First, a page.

This inclination to deposit fatty tissue with the average woman is often one of the means of making the form ungainly and sometimes actually ugly. An exaggerated specimen of ugliness that comes from an excessive accumulation of fat is found in the woman whose walk resembles a waddle. This excessive accumulation of fat is brought about entirely by inactive habits, and it is actually impossible for a woman to acquire such enormous amount of flesh, if at regular intervals with sufficient vigor to accelerate the activities of the functional processes.

The manner in which the average woman neglects her physical condition is indeed shameful. When I realize what they might be and what they are, I am appalled by the waste of womanly beauty that I find everywhere.

All of the other reproductions (photographs of women) show figures that very badly need physical improvement. Half an hour’s daily attention to maintaining the general physical vigor would make a wonderful change in each of these women. Their best friend would hardly know them if they were to make the change that is easily possible and suddenly appear before them thus transformed.

I know that the average reader will unquestionably be able to call to mind women friends or acquaintances whom they consider possessors of a beautiful form, but in many cases they are mistaken. The figure, as far as can be seen from the ordinary clothing that is worn by the young woman, might appear beautiful in outline, but when these garments are removed and the figure is seen just as it is, there are nearly always serious defects.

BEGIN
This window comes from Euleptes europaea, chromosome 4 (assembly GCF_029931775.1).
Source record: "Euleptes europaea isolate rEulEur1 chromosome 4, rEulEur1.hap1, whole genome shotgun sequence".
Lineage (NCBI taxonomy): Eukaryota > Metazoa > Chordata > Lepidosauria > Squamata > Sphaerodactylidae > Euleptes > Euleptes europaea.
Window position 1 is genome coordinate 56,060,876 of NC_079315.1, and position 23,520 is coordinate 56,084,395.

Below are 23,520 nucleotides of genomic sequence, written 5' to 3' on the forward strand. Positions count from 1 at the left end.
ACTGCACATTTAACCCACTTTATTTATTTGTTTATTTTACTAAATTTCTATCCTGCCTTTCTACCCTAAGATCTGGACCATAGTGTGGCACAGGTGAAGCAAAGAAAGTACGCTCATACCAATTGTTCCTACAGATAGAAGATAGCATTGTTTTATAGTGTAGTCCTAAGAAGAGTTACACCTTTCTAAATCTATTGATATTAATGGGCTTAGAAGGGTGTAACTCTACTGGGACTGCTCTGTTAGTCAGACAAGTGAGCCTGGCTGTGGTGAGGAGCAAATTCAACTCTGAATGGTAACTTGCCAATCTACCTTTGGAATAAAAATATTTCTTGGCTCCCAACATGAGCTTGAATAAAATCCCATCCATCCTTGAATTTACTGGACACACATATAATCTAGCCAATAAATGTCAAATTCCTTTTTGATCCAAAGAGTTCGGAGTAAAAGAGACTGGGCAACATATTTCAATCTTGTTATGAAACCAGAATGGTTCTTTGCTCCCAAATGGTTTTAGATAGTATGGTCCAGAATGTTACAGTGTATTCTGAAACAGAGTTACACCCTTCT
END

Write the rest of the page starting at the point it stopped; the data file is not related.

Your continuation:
The truth of this statement, perhaps, can be proved nowhere more than at the seashore. Here the average woman appears just as she is. She is shorn of all the frills that she finds so useful in her ordinary apparel, and if you want to find out just what your lady-love looks like, take her to the seashore, and if you do not see an amazing change in her appearance, you will indeed be a lucky man. When the salt water takes all the curl out of her hair, and the wet bathing suit clings to her real figure you can, in most cases, then depend upon receiving a startling surprise. You will then very fully realize that not “all things are just what they seem.”

Fairly strong figureIf every woman could be compelled to wear a bathing suit, or a costume like those worn by the young women whose photographs have been reproduced in this article, we would soon have a supply of finely developed women. There would be less attention to external ornamentation, and more attention to developing and perfecting the body, for then the real shape of the body would be seen.

I believe it is really the duty of every woman to be as beautiful as she can, because that means that she will be as strong and as wholesome and as fine a specimen of womanhood as it is possible for her to make herself. Beauty of the right kind means the highest degree of strength. It means the possession of the instincts of superior womanhood. It means that a woman will be capable of being that kind of a wife and a mother that is so much needed in our homes.

(via Stuff Nobody Cares About)